48 hours In: Jerusalem
Every step you take in this holy city reveals an aspect of its history.
Why go now?
While Christmas may have already passed, for the Greek Orthodox (who follow the Julian calendar), it falls 13 days later: many Jerusalem churches celebrate midnight mass on January 6.
From January 12 to 18, the Freedom Film Festival is showing protest cinema from Syria, Egypt, Algeria and beyond at the Yabous Cultural Centre, Al Zahra Street (00 972 2626 1045; yabous.org).
Jerusalem is 50km south-east of Tel Aviv airport, which has flights on El Al (020-7121 1400; elal.co.uk) from Heathrow and Luton; British Airways (0844 493 0787; ba.com) from Heathrow; easyJet (0843 104 5000; easyjet.com) from Luton; and Jet2 (0871 226 1737; jet2.com) from Manchester.
Sheruts (shared taxis) shuttle to Jerusalem for 58 Israeli shekels (NIS58, about £10). Run by Nesher (00 972 2625 7227; neshertours.co.il), they take about an hour. Private taxis are about NIS300 (£50). The more scenic train ride (NIS22/ £3.70) threads through the hills to Jerusalem Malha station — take a train to Tel Aviv HaHagana station and change (rail.co.il). It takes two and a quarter hours.
Get your bearings
A holy city in Judaism, Christianity and Islam, Jerusalem is nominally the ‘eternal, indivisible’ capital of Israel, and is also claimed as the capital of a future Palestinian state. No borders exist within the city, though divisions of language and culture are sharp.
Jerusalem's most recognisable building is the golden Dome of the Rock, a seventh-century Islamic shrine within the walled Old City. It sits on a high platform known as Haram Al Sharif or Temple Mount, by Islam's third most-revered mosque, Al Aqsa. Below is the Western Wall, Judaism's holiest site. Just steps away stands the Church of the Holy Sepulchre, Christianity's most venerated site.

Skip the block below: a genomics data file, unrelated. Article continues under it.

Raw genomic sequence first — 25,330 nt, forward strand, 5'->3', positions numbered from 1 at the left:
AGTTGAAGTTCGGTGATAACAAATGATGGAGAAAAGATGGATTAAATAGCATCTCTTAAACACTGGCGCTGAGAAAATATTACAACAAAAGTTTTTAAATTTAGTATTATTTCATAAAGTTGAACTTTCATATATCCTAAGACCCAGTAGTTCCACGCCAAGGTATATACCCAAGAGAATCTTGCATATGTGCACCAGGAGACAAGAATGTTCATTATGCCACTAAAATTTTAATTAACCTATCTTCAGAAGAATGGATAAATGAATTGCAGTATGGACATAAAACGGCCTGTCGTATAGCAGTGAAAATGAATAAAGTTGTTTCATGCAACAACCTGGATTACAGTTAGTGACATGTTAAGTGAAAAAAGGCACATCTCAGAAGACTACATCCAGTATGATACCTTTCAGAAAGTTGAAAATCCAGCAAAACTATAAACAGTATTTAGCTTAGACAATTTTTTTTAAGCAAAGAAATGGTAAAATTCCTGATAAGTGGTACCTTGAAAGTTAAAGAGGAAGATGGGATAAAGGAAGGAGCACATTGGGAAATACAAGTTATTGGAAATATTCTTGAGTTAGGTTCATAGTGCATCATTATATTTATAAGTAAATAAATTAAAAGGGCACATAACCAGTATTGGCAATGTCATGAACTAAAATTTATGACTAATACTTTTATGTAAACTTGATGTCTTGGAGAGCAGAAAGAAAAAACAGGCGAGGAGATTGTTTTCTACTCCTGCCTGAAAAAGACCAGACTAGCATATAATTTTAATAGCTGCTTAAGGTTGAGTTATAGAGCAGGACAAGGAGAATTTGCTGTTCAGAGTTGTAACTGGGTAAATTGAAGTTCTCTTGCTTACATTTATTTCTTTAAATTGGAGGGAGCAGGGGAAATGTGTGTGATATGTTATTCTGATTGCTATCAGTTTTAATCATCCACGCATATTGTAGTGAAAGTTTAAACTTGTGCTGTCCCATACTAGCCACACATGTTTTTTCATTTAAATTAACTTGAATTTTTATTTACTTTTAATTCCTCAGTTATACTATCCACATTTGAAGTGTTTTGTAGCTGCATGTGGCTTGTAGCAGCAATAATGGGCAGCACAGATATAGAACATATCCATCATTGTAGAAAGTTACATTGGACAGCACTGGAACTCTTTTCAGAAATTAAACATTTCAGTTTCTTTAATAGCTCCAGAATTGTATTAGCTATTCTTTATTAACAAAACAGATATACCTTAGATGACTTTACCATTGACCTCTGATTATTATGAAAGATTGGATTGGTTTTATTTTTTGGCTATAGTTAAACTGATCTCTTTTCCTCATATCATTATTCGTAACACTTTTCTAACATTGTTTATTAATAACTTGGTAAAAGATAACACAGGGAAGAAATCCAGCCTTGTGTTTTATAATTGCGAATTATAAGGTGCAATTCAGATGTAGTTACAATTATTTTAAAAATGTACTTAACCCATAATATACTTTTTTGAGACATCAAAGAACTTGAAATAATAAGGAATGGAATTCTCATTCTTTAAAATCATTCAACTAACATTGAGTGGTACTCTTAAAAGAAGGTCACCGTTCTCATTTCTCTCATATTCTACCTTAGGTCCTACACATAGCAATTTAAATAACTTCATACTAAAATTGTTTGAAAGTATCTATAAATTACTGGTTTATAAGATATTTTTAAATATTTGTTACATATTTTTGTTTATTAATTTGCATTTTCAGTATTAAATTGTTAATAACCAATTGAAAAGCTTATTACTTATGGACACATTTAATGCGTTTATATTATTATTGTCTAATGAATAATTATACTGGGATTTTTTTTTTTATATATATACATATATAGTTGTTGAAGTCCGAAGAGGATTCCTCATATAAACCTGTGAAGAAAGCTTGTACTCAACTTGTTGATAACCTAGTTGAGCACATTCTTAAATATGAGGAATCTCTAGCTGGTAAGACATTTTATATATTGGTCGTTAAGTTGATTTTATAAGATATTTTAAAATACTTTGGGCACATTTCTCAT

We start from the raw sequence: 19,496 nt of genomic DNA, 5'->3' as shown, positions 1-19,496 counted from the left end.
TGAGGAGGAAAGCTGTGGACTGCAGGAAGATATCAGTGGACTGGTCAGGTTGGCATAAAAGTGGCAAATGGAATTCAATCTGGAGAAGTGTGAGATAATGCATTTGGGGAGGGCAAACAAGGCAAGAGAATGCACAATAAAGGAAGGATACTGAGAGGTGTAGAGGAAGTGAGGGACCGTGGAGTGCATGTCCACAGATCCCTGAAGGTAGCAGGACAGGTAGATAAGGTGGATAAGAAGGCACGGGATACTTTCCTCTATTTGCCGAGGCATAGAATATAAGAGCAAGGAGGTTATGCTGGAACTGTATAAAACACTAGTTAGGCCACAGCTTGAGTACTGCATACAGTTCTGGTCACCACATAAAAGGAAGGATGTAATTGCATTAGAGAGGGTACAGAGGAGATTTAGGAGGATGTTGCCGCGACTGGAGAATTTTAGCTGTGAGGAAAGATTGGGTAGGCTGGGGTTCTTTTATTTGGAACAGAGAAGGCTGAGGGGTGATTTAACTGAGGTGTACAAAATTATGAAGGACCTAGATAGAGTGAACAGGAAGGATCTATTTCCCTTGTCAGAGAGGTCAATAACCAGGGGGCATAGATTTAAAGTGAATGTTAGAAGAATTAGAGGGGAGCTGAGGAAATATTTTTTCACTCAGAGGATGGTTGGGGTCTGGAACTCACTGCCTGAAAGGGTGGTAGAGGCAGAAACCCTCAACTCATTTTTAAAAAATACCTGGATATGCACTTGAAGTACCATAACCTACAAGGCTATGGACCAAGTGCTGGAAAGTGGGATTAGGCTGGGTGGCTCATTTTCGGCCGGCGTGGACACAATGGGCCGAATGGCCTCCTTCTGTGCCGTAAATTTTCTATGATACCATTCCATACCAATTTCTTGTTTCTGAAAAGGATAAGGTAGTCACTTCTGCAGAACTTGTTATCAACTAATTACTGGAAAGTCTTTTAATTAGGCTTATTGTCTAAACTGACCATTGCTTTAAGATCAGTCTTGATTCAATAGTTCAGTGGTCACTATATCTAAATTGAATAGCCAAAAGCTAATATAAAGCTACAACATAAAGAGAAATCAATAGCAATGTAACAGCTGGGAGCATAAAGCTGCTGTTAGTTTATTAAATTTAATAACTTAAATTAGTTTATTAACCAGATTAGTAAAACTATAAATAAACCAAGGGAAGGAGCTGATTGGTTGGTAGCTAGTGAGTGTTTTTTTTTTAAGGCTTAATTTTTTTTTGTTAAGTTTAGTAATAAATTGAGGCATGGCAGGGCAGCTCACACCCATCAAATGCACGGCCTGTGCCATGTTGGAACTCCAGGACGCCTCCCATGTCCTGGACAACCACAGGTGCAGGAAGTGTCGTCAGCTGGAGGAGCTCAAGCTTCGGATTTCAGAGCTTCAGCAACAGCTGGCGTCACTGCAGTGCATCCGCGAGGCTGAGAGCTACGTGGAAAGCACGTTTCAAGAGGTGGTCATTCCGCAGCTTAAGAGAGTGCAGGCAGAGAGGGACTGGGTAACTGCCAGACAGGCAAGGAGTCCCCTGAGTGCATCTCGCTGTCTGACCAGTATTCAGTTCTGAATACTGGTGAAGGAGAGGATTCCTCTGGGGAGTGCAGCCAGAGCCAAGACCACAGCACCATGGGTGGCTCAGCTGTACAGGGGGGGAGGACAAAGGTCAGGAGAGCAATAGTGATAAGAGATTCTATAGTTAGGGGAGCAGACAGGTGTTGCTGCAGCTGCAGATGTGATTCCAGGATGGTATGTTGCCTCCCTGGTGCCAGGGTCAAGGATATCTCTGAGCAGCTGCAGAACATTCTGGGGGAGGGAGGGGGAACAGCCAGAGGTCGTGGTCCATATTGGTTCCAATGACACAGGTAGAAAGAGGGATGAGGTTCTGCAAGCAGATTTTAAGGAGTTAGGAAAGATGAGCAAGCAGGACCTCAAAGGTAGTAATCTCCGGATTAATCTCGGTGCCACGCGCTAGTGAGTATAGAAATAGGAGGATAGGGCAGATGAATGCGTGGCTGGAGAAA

Of the Old City's eight gates, Damascus Gate is the main exit to East Jerusalem, the Arabic-speaking, Palestinian part of town, centred on the shops and cafés of Salah Ed-Din Street. Jaffa Gate accesses Hebrew-speaking West Jerusalem, focused on the shopping artery of Jaffa Road.
For Old City atmosphere, the 19th-century Austrian Hospice, at 37 Via Dolorosa (00 972 2626 5800; austrianhospice.com), is unbeatable. Dorms €24 per person, doubles €114, both with breakfast. Outside the walls, at budget level opt for Abraham Hostel (10), 67 HaNeviim Street (00 972 2650 2200; abraham hostel.com), amid West Jerusalem's bustle. Dorms from NIS72 (£12), doubles NIS270 (£45), breakfast extra.
The Jerusalem Hotel on Nablus Road (0800 328 2393; jrshotel.com) offers outstanding character. Doubles from US$190 (£127), room only. At the top end, aim for West Jerusalem's Mamilla Hotel, 11 King Solomon St (00 972 2548 2222; mamillahotel.com; doubles with breakfast from US$310/£207), or for historic charm go to East Jerusalem's American Colony, 1 Louis Vincent St (00 972 2627 9777; americancolony. com); doubles with breakfast from US$380 (£253).